Organizations have two kinds of customer feedback data that they measure, store, and analyze: structured and unstructured data.
Structured data is information that is clearly defined and easy to report on. It is the kind of data that is generally found in a survey and can be organized in a spreadsheet: name, location, age, and rating (3 out of 5 stars, for example, or a 10 for “most satisfied” versus a 1 for “least satisfied”).
Unstructured data as it exists today is, basically, text, although it can also include other media such as audio, photos, or videos. Unstructured data can be captured in an email, the “additional comments” section of a survey, voice recordings of customer interactions, a post on a customer review site, in social media, call center notes, chat transcripts, and dozens of other places.
Challenges of customer feedback analysis:
Analyzing all this data correctly is critical, because it reveals everything from buying trends to product flaws and provides a significant business advantage. Considering that 95% of customer feedback data is unstructured, there is significant opportunity to uncover customer, product, competitive, research, and marketing insights. Organizations are able to better serve customers, control costs and risk, compete more effectively, and drive profitability. That’s why so many companies have explored so many different approaches to extracting these valuable insights.
Organizations often struggle to do this analysis, however, because unstructured data is significantly harder to categorize and report on than structured data. It can be hard to parse due to grammatical errors or slang, it frequently contains multiple unrelated ideas, and it can represent various levels of sentiment related to each idea (for example, “I absolutely loved the food, but the waiter was rude and finding parking was impossible.”).
Many approaches to text analytics have been tried and found lacking. Manual analysis is the most basic way to understand feedback text is simply to have someone read the text, note the contents, and categorize it. Market researchers, for example, often categorize, or “code,” the free-text responses in surveys. If an organization is only receiving a few dozen surveys a month, manual review and coding could suffice. However, this option doesn’t scale well for several reasons:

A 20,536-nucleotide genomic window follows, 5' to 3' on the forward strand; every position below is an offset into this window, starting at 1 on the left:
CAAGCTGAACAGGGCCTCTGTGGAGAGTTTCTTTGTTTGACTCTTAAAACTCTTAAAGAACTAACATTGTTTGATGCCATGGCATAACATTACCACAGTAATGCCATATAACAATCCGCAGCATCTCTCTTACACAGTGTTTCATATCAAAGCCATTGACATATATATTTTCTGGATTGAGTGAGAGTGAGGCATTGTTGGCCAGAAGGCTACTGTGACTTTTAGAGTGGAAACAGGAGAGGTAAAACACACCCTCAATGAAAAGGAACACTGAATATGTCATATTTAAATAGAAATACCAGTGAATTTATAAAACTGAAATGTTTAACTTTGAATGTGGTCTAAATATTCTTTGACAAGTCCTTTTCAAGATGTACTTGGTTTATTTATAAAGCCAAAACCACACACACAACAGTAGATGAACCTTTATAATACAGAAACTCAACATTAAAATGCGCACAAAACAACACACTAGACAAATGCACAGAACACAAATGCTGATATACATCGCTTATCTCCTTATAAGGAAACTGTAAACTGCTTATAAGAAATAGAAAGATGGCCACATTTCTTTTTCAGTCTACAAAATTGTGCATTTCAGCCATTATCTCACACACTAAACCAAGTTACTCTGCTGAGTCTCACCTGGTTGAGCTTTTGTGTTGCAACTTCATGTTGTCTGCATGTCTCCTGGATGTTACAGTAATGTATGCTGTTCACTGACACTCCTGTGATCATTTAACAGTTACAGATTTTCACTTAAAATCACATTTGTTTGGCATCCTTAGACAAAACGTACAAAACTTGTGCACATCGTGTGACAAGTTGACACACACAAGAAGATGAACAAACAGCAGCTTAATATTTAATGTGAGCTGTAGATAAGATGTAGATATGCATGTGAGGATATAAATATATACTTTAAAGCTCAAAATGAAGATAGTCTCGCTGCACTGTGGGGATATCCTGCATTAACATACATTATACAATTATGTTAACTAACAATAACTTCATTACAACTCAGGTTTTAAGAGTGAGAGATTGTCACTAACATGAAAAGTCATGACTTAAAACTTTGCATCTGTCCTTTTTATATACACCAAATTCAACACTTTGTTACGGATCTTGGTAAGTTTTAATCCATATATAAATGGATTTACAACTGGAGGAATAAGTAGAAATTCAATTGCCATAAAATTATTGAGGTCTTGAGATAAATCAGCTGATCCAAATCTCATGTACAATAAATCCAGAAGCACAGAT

1. Cost: Assuming minimum wage and that the average person can process 50 items of unstructured data an hour, it costs $145,000 to have someone read through and categorize text for one million items.1 To put this in perspective, Verizon is analyzing 700,000 post-call surveys per month, and that’s only one of their data sources.
2. Time: Using the same example listed above, one person can process 400 unstructured data elements in an eight-hour period. Going through one million comments would take 2,500 days to process, ² or just under seven years. (To add perspective, Yelp users post 37,987,200 reviews per day. TripAdvisor has 200 million posts and counting.) By the time data is actually analyzed it is often too late to make any meaningful change on the back of it.
3. Errors: People make mistakes and are less accurate at coding than one may expect. Studies suggest that humans have an average accuracy rate of just 80%.
4. Inflexibility: Manual processes can’t easily accommodate new categories or codes, and are even less likely to include “why” and “what if” analysis.
When these challenges are combined with the growing volume of unstructured data, as well as multiple languages, it is easy to understand why automated processes have been explored for text analysis.
Natural Language Processing (NLP) automates the reading of text using sophisticated algorithms. Fast, consistent, and programmable, NLP engines identify words and grammar to find meaning in large amounts of text.
Clarabridge has developed a proprietary NLP engine that uses both linguistic and statistical algorithms. This hybrid framework makes it straightforward to use without extensive understanding of statistics, comprehensive domain knowledge, or linguistic expertise.
Check out the video below to get a better understanding of the Clarabridge approach to NLP and text analytics: